The Best (And Worst) Poems of Thomas Hardy

220px-Thomas_Hardy_by_William_Strang_1893The collected poems of Thomas Hardy is a brick, even by the standards of collected works. An average edition runs to 947 separate poems across 1002 pages, counting the index and the notes. It’s an incredible body of work from a Victorian author far more renown for his novels, even if he did devote the later part of his career exclusively to writing and publishing poetry.

Most readers of poetry have never gone further than the handful of poems that have become anthology favourites, but over four months last year I worked through the whole book from cover to cover, at the rate of ten poems a day. What I discovered is firstly, that Hardy’s poetry is remarkably consistent, and secondly, that he returns repeatedly to the same themes. This consistency means that while deciding which is the best Thomas Hardy poem is almost impossible, the absolute worst poem, Genoa and the Mediterranean, is easy to spot, and plumbs a depth of pompous silliness never thereafter attainted. The repeated themes mean that many poems that rarely see the light of day are as good or better than usual representative pieces that get printed over and over again. Anthologies of Hardy’s love poems used to be popular, but it would be just as easy to make up anthologies on the subject of War, Nature, Ghosts, or Religious Doubt. By limiting our reading to a trimmed slimmed selection we do the poet wrong, for it is his enthusiasm to engage with the big themes and explore them from many angles that forms Hardy’s greatest achievement. Here below are a few of the lesser known poems exploring these themes.

Religious Doubt

Living an age when Victorian science was beginning to dismantle many of the key props of the Christian worldview, much of Hardy’s poetry wrestles with the dismaying Victorian experience of losing one’s faith. The most famous examples are The Oxen, a touching elegy for an earlier era of belief, and God’s Funeral, a formal mourning procession for the deceased deity. A Drizzling Easter Morning and the late bitter epigram Christmas 1924 make great, neglected companions for The Oxen. God’s Funeral is best followed by one of Hardy’s favourite subgenres, the many poems where the narrator harangues God, and/or God harangues humanity (one might call them deitribes). Examples include Doom and She, A Plaint to Man, By the Earth’s Corpse and (perhaps the best of them) God-Forgotten. A late discovery in my reading was the innocuously named Drinking Song, printed in Hardy’s last collection of poetry, a poem which narrates the triumph of science all the way from Copernicus to Darwin… and beyond.

And now comes Einstein with a notion—
Not yet quite clear
To many here—
That’s there’s no time, no space, no motion,
Nor rathe nor late,
Nor square nor straight,
But just a sort of bending-ocean.

I had no idea Hardy and Einstein overlapped, and something in the idea of the ninety-year old poet sitting up late at nights puzzling over the theory of relativity delights me.

Ghost Stories

I love a good Edwardian ghost story, and some of Hardy’s chillers are as good as anything by M.R. James. Something Tapped, a title well worth stealing, distills the shudders down into three verses of four lines each.

Something tapped on the pane of my room
When there was never a trace
Of wind or rain, and I saw in the gloom
My weary Beloved’s face.

“O I am tired of waiting,” she said,
“Night, morn, noon, afternoon;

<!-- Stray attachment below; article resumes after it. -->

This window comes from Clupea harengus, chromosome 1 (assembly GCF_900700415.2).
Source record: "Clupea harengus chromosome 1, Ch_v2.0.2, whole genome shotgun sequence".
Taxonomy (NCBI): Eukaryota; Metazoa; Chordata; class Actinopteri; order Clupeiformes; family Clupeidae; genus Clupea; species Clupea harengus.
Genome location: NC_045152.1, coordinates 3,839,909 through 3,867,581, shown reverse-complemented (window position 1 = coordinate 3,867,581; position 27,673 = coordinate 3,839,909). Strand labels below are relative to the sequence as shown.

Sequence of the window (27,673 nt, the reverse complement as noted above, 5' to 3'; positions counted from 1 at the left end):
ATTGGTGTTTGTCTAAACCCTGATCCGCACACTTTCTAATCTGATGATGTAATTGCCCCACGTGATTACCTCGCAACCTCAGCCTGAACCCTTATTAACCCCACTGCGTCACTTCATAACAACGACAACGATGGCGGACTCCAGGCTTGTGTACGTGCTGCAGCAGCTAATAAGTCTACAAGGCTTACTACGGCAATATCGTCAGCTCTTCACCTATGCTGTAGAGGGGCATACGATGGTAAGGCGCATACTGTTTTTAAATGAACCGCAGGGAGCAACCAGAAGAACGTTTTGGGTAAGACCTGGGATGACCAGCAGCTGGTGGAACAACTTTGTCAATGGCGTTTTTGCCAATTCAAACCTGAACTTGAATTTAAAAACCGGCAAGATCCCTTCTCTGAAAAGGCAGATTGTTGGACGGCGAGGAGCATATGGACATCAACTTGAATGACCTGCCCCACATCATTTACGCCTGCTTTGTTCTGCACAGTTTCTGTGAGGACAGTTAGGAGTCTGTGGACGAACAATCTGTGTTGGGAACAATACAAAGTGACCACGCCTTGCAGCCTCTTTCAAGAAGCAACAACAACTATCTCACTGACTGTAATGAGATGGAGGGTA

So cold it is in my lonely bed,
And I thought you would join me soon!”

I rose and neared the window-glass,
But vanished thence had she:
Only a pallid moth, alas,
Tapped at the pane for me.

The Glimpse and The Second Night are eerie tales of men haunted by their dead lovers, while The Dead Quire, The Choirmaster’s Burial, No Bell Ringing and The Paphian Ball are no less effective because they use the supernatural to point a Christian moral, despite the author’s own religious disbelief.

Love

Hardy’s best love poems are in the elegaic mood, and for once here I have to agree with the anthology wisdom; he wrote a whole suite of poems following the death of his first wife, but nothing can touch The Voice for sheer musicality and depth of emotion. Triple rhymes, usually employed for comic effect, serve to give the poem a haunting, diminishing rhythm that perfectly suits the poem’s tone.

Woman much missed, how you call to me, call to me,
Telling me you are not now as you were
When you had changed from the one that was all to me,
But as at first, when our day was fair.

Perhaps less satisfying is another fixation of Hardy’s: the story of a young man journeying to visit an sweetheart he remembers from the halcyon days of his youth, only to find she is old, ugly, or—horror of horrors—a barmaid. Like it or loathe it (and I don’t like it much) they’re a fixture of the works, from Amabel in his first collection to The Woman Who Went East in the last.

You could probably assemble from the works a collection of sunny poems for besotted lovers to read to one another whilst punting, poems like I sometimes think or To a lady playing and singing in the morning, but most of them are like a pailful of cold water in the face. In Hardy, the course of true love never does run smooth.

 

Tragic Ballads

As a novelist, Thomas Hardy put his characters through the wringer with a willingness that rivals George R.R. Martin. Neither are his poems rosy tinted: some of my content notes read ‘Dog drowns’, ‘Woman goes mad’, ‘Dark as all hell’ and ‘Crabs on his face’. For tragic endings, there’s little to beat A Sunday Morning Tragedy, a tale of botched abortion, or San Sebastian, a character study of a rapist’s remorse. Both guaranteed to make the reader shudder.

Others poems lay the blame more squarely at society’s door, such as The Vampirine Fair, in which a scheming woman steals her lover’s estate out from under him, and which has some fine passages of brutal irony.

And while I searched his cabinet
For letters, keys, or will,
‘Twas touching that his gaze was set
With love upon me still.

And when I burnt each document
Before his dying eyes,
‘Twas sweet that he did not resent
My fear of compromise.

The steeple-cock gleamed golden when
I watched his spirit go:
And I became repentant then
That I had wrecked him so.

Meanwhile, The Ruined Maid is reminiscent of George Bernard Shaw in its send-up of Victorian attitudes to prostitution. Hardy’s earlier career as a novelist is perhaps most evident in these novels in miniature, each presenting in a few dozen lines the kind of scenario that could easily fill a three volume novel.

War